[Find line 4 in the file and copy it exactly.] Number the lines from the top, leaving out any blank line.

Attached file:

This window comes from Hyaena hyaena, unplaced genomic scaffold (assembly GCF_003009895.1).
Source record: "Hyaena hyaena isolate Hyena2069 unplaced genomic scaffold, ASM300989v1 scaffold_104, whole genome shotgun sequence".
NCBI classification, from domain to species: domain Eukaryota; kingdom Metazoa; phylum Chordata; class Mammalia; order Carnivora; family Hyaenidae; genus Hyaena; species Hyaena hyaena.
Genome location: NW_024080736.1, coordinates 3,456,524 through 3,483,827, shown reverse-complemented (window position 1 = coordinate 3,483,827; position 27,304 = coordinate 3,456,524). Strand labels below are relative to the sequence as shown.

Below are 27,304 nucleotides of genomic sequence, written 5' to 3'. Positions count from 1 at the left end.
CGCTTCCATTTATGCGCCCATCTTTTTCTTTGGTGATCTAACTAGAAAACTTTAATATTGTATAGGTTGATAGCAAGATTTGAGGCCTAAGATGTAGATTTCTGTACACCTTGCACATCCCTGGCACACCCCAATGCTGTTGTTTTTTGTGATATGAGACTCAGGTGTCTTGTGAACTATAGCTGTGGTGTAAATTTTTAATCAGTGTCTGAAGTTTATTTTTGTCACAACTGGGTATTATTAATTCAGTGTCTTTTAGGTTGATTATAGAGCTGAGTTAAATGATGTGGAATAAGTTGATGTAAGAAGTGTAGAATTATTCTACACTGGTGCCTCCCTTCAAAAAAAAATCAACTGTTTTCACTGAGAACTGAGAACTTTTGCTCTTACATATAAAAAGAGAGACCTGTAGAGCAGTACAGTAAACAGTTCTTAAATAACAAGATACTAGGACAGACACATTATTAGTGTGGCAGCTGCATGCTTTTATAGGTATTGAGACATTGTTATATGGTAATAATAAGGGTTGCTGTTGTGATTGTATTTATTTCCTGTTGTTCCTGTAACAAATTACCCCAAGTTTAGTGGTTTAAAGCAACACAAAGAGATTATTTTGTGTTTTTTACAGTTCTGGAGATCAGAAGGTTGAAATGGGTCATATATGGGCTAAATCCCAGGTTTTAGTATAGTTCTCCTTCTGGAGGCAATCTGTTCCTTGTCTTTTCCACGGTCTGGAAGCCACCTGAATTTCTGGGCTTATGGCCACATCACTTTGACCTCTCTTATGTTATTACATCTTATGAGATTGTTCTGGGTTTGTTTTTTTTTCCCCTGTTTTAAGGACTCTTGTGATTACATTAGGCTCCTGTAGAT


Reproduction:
Genome location: NW_024080736.1, coordinates 3,456,524 through 3,483,827, shown reverse-complemented (window position 1 = coordinate 3,483,827; position 27,304 = coordinate 3,456,524). Strand labels below are relative to the sequence as shown.